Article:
NEW YORK (Reuters) - Tom Coughlin stepped down as head coach of the National Football League’s New York Giants on Monday after a 12-year reign with the team that produced two Super Bowl triumphs.
Coughlin, who at 69 was the NFL’s oldest coach, announced his decision a day after New York (6-10) concluded their third consecutive losing campaign and fourth successive season missing the playoffs.
“It is in the best interest of the organization that I step down as head coach,” Coughlin said in a statement after meeting with the team owners. “I strongly believe the time is right for me and my family, and as I said, the Giants organization.”
Coughlin compiled a 102-90 record during his head coaching run with the Giants and a sparkling 8-3 postseason record that included Super Bowl upset victories over New England in the 2007 and 2011 seasons.
He was also an assistant coach in the Giants’ Super Bowl victory over Buffalo in 1991.
Coughlin previously served as head coach of the expansion Jacksonville Jaguars, leading them to the American Football Conference championship game in only their second season.
“He’s been a great coach to play for and I’ve learned so much from him, from an early age when I got here to every year,” Giants quarterback Eli Manning, who joined the team the same year as Coughlin took charge, told reporters on Monday.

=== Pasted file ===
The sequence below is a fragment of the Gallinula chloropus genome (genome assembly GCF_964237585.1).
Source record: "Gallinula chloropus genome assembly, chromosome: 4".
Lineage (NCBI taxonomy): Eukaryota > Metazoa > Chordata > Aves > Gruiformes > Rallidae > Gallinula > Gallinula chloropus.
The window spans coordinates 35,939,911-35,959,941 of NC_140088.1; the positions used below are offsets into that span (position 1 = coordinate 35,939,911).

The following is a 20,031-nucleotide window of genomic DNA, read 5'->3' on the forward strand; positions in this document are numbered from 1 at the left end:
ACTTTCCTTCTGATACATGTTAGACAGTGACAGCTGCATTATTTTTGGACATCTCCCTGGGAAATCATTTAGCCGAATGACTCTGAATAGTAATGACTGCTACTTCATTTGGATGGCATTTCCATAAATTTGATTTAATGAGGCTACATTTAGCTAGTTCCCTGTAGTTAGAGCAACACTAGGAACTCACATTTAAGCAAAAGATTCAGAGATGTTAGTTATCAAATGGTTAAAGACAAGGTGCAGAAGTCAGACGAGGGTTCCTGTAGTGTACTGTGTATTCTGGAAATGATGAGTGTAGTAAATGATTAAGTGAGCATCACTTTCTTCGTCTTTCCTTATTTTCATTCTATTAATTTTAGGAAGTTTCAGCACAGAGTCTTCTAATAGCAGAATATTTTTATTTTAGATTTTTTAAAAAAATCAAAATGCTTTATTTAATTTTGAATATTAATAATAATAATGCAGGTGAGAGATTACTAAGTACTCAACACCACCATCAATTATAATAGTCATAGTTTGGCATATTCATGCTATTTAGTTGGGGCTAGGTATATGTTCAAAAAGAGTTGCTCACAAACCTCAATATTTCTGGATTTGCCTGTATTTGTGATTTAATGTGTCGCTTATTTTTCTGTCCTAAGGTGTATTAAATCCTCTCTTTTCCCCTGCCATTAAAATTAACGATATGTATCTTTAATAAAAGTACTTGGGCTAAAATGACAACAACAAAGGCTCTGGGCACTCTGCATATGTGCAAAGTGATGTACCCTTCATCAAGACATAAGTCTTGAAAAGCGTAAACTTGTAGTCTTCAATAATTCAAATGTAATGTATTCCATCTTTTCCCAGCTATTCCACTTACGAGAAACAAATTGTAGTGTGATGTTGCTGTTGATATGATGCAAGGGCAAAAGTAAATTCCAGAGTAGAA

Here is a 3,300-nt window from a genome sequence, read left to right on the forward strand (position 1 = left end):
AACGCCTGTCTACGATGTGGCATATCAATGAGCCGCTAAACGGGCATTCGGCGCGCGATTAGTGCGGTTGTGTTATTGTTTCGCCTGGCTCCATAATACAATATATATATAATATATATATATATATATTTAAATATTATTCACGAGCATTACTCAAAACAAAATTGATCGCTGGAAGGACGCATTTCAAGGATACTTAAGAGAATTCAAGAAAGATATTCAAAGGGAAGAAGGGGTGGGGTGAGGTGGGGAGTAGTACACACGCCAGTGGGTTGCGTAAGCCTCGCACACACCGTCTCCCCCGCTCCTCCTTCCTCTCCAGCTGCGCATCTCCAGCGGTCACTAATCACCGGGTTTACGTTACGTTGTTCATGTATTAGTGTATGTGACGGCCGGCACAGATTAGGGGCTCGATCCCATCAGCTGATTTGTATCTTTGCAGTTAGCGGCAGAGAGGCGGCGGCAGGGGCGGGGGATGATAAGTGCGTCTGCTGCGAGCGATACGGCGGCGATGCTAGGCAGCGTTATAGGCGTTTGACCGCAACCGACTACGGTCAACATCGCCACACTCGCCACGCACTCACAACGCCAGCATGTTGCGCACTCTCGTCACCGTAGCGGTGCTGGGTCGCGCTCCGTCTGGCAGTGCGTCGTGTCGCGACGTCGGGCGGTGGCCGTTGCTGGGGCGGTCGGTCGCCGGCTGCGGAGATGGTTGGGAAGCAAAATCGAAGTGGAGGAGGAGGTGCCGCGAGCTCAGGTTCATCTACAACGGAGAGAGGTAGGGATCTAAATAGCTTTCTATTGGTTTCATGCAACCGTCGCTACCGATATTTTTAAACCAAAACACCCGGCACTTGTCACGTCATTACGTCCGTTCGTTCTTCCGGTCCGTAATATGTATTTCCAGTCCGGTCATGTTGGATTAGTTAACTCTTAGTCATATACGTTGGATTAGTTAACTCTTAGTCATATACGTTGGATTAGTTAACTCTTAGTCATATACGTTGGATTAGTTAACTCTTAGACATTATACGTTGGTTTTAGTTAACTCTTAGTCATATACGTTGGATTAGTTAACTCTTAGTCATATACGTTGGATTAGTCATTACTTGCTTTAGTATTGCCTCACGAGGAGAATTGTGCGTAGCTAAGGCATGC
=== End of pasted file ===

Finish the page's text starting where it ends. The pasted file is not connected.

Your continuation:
“He’s got a great football mind and loves what he’s doing and a great passion.”
Coughlin, whose 170 regular season wins puts him 12th on the NFL’s all-time list for coaches, had one year remaining on his contract.
“This is a not a sad occasion for me. I have spent 15 years with this organization as an assistant and head coach and was fortunate to be part of three Super Bowl winning teams,” said Coughlin.
“A Lombardi Trophy every five years is an achievement in which we all take great pride.
“Obviously, the past three years have not been what any of us expect, and as head coach, I accept the responsibility for those seasons.”
Reporting by Larry Fine; Editing by Frank Pingue